An endangered species is one whose numbers are so small that it is at risk of extinction.
A threatened species is one that is vulnerable of becoming endangered in the near future.
In January 2013, the Fish and Wildlife Services reported 2,054 species worldwide that are endangered or threatened. 1,436 exist in the U.S. alone.
A species is declared extinct after many years of not being spotted. Because it takes so long to define an entire species as extinct, it is probable that there are many species already gone that we are unaware of.
A species is defined as endangered or threatened when it is compared against these five factors:
Damage to or destruction of its habitat
Overuse of the species for educational, recreational, or entertainment purposes
Disease or predation of the species
Lack of protection
Natural or manmade hazards to the continued life of the species
The Endangered Species Act of 1973 (ESA) protects registered endangered species by removing them from the “take” list, which makes it unlawful for a person to shoot, harm, capture, trap, or attempt any such actions to the species.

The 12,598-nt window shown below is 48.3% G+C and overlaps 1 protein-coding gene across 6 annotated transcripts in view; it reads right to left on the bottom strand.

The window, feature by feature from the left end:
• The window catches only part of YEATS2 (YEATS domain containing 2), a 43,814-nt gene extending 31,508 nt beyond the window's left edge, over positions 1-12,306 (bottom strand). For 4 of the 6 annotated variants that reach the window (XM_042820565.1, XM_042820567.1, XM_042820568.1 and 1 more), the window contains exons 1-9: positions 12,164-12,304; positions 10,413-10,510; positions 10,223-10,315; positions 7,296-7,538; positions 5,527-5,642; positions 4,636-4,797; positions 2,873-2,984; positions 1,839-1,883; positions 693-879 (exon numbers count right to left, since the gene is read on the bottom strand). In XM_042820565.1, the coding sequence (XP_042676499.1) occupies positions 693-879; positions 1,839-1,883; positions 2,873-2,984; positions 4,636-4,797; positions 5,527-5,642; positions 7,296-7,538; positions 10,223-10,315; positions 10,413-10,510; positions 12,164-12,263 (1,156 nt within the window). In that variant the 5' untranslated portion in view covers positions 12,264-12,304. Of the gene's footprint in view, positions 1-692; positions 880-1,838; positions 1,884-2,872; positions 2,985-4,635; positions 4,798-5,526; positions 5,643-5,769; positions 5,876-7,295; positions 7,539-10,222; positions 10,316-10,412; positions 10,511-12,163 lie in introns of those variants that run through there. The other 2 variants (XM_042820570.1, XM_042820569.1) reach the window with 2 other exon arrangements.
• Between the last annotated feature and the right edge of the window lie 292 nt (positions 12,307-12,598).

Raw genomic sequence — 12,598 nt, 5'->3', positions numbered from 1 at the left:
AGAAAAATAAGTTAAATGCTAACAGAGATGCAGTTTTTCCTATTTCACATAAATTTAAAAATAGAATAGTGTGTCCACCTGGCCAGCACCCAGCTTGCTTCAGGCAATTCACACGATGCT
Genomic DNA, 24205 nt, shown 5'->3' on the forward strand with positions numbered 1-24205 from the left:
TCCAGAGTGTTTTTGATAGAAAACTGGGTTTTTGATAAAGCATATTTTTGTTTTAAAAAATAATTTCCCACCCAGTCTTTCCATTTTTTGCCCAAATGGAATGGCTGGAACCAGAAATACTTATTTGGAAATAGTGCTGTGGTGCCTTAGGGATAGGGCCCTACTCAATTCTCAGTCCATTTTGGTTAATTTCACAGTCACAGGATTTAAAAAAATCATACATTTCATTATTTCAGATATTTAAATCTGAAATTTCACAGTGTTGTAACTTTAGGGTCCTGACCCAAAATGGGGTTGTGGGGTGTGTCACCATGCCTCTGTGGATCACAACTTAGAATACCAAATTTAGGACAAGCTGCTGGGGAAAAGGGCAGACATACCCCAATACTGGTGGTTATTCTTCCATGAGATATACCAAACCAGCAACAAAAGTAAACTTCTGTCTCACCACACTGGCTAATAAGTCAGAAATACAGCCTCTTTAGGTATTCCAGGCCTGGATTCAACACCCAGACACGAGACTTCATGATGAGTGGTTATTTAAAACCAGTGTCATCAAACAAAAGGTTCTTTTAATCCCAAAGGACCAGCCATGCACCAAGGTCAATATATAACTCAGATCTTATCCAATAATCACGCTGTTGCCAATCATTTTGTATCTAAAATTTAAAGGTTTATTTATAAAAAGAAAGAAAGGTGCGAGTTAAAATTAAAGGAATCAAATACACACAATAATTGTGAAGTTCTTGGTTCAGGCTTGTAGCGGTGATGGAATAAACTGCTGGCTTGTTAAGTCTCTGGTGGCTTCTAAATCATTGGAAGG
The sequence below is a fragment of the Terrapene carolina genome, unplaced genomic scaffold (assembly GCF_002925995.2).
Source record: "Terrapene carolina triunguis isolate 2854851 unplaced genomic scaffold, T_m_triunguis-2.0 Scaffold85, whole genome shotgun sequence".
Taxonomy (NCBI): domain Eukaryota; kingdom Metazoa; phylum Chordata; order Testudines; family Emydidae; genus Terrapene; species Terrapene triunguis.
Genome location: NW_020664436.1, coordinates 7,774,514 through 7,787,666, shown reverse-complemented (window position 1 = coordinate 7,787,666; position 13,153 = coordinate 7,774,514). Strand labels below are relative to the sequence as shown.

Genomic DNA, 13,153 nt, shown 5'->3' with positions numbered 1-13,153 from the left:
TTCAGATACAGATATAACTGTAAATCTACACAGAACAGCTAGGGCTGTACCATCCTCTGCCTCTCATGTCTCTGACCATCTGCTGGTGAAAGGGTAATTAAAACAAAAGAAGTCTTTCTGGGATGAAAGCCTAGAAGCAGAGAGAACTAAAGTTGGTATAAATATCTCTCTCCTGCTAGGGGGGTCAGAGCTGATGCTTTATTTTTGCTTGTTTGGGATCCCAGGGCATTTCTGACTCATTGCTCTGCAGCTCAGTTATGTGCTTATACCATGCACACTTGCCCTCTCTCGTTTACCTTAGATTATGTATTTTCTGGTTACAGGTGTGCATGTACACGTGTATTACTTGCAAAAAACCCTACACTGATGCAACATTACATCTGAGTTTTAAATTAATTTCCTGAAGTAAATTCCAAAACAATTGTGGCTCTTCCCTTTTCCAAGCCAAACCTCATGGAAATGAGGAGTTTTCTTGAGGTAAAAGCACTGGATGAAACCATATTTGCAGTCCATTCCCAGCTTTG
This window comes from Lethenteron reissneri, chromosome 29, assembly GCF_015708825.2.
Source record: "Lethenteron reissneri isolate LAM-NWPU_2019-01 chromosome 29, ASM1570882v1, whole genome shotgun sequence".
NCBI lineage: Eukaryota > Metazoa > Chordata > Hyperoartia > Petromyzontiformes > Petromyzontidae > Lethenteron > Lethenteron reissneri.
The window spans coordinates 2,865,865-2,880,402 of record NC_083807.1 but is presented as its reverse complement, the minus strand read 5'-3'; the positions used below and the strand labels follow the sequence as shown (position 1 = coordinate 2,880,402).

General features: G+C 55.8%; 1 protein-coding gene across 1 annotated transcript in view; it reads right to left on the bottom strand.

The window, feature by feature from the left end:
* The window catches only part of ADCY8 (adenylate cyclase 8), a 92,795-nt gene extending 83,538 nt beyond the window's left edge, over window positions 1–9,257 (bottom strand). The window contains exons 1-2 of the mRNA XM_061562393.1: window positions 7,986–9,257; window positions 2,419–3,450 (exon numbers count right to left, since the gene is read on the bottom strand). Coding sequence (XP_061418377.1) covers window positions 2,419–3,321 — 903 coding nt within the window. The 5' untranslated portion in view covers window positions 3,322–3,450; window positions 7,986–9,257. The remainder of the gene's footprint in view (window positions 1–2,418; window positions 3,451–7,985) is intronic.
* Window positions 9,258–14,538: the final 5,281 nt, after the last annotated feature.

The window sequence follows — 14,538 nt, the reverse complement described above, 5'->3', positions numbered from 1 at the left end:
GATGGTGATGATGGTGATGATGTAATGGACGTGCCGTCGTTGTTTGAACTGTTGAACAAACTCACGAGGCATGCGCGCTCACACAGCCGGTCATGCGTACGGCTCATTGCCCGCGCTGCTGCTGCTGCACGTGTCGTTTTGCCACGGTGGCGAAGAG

Ultimately, the ESA strives to recover species from the endangered list by restoring their ecological health until they no longer need protection.
Factors that threaten the earth’s creatures include deforestation, bycatch (the unintentional capturing of sea creatures during fishing), water scarcity, erosion, pollution, climate change, pirate fishing, overfishing, oil and gas development, infrastructure, and illegal wildlife trade.
The World Wildlife Organization focuses on saving certain species that help sustain other species. They protect wildlife such as pandas, whales, rhinos, marine turtles, primates, polar bears, and big cats.
As estimated 50 percent of all endangered species live in the rainforest. The planet’s largest rainforest –The Amazon – lost more than 17 percent of its forest cover in the last century due to human activity.
Freshwater ecosystems are home to more than 100,000 known species of plants and animals, and are now one of the most endangered habitats in the world as a result of human development, pollution, and climate change.